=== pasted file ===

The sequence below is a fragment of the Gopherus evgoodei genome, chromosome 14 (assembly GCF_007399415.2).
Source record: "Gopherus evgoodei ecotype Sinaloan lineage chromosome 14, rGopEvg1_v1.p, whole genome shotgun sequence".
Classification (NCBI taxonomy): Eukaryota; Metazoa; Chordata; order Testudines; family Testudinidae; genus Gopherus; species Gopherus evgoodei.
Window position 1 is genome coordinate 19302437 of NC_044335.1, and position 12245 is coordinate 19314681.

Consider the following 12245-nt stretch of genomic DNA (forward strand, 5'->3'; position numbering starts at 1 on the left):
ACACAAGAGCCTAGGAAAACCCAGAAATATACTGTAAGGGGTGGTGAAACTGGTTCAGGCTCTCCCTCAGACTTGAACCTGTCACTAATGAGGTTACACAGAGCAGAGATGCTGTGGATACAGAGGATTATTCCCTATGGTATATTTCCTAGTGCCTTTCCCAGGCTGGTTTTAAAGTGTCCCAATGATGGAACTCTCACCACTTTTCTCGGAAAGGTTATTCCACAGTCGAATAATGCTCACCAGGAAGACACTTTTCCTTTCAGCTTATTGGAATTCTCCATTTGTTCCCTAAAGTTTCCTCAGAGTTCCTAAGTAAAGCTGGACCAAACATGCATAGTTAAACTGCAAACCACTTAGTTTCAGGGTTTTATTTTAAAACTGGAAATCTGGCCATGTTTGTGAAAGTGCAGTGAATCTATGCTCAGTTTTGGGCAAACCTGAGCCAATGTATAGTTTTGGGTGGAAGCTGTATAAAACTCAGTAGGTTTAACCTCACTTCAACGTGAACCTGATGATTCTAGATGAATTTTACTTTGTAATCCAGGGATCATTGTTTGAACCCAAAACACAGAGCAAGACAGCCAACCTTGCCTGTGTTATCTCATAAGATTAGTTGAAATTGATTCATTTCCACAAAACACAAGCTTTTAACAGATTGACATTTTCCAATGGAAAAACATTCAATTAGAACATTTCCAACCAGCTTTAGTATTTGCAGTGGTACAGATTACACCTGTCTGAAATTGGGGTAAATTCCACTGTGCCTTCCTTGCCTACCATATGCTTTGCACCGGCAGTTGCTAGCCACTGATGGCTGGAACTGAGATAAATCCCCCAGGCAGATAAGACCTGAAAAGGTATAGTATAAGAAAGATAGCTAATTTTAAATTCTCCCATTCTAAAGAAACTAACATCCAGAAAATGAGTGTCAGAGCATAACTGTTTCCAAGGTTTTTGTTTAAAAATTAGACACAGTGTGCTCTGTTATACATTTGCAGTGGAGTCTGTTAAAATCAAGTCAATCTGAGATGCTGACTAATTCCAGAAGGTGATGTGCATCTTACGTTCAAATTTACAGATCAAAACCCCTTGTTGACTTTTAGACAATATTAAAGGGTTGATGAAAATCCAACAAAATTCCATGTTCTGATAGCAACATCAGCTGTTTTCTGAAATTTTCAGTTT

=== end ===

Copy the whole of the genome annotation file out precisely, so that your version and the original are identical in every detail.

The sequence below is a fragment of the Gopherus evgoodei genome, chromosome 14 (assembly GCF_007399415.2).
Source record: "Gopherus evgoodei ecotype Sinaloan lineage chromosome 14, rGopEvg1_v1.p, whole genome shotgun sequence".
Classification (NCBI taxonomy): Eukaryota; Metazoa; Chordata; order Testudines; family Testudinidae; genus Gopherus; species Gopherus evgoodei.
Window position 1 is genome coordinate 19302437 of NC_044335.1, and position 12245 is coordinate 19314681.

Consider the following 12245-nt stretch of genomic DNA (forward strand, 5'->3'; position numbering starts at 1 on the left):
ACACAAGAGCCTAGGAAAACCCAGAAATATACTGTAAGGGGTGGTGAAACTGGTTCAGGCTCTCCCTCAGACTTGAACCTGTCACTAATGAGGTTACACAGAGCAGAGATGCTGTGGATACAGAGGATTATTCCCTATGGTATATTTCCTAGTGCCTTTCCCAGGCTGGTTTTAAAGTGTCCCAATGATGGAACTCTCACCACTTTTCTCGGAAAGGTTATTCCACAGTCGAATAATGCTCACCAGGAAGACACTTTTCCTTTCAGCTTATTGGAATTCTCCATTTGTTCCCTAAAGTTTCCTCAGAGTTCCTAAGTAAAGCTGGACCAAACATGCATAGTTAAACTGCAAACCACTTAGTTTCAGGGTTTTATTTTAAAACTGGAAATCTGGCCATGTTTGTGAAAGTGCAGTGAATCTATGCTCAGTTTTGGGCAAACCTGAGCCAATGTATAGTTTTGGGTGGAAGCTGTATAAAACTCAGTAGGTTTAACCTCACTTCAACGTGAACCTGATGATTCTAGATGAATTTTACTTTGTAATCCAGGGATCATTGTTTGAACCCAAAACACAGAGCAAGACAGCCAACCTTGCCTGTGTTATCTCATAAGATTAGTTGAAATTGATTCATTTCCACAAAACACAAGCTTTTAACAGATTGACATTTTCCAATGGAAAAACATTCAATTAGAACATTTCCAACCAGCTTTAGTATTTGCAGTGGTACAGATTACACCTGTCTGAAATTGGGGTAAATTCCACTGTGCCTTCCTTGCCTACCATATGCTTTGCACCGGCAGTTGCTAGCCACTGATGGCTGGAACTGAGATAAATCCCCCAGGCAGATAAGACCTGAAAAGGTATAGTATAAGAAAGATAGCTAATTTTAAATTCTCCCATTCTAAAGAAACTAACATCCAGAAAATGAGTGTCAGAGCATAACTGTTTCCAAGGTTTTTGTTTAAAAATTAGACACAGTGTGCTCTGTTATACATTTGCAGTGGAGTCTGTTAAAATCAAGTCAATCTGAGATGCTGACTAATTCCAGAAGGTGATGTGCATCTTACGTTCAAATTTACAGATCAAAACCCCTTGTTGACTTTTAGACAATATTAAAGGGTTGATGAAAATCCAACAAAATTCCATGTTCTGATAGCAACATCAGCTGTTTTCTGAAATTTTCAGTTT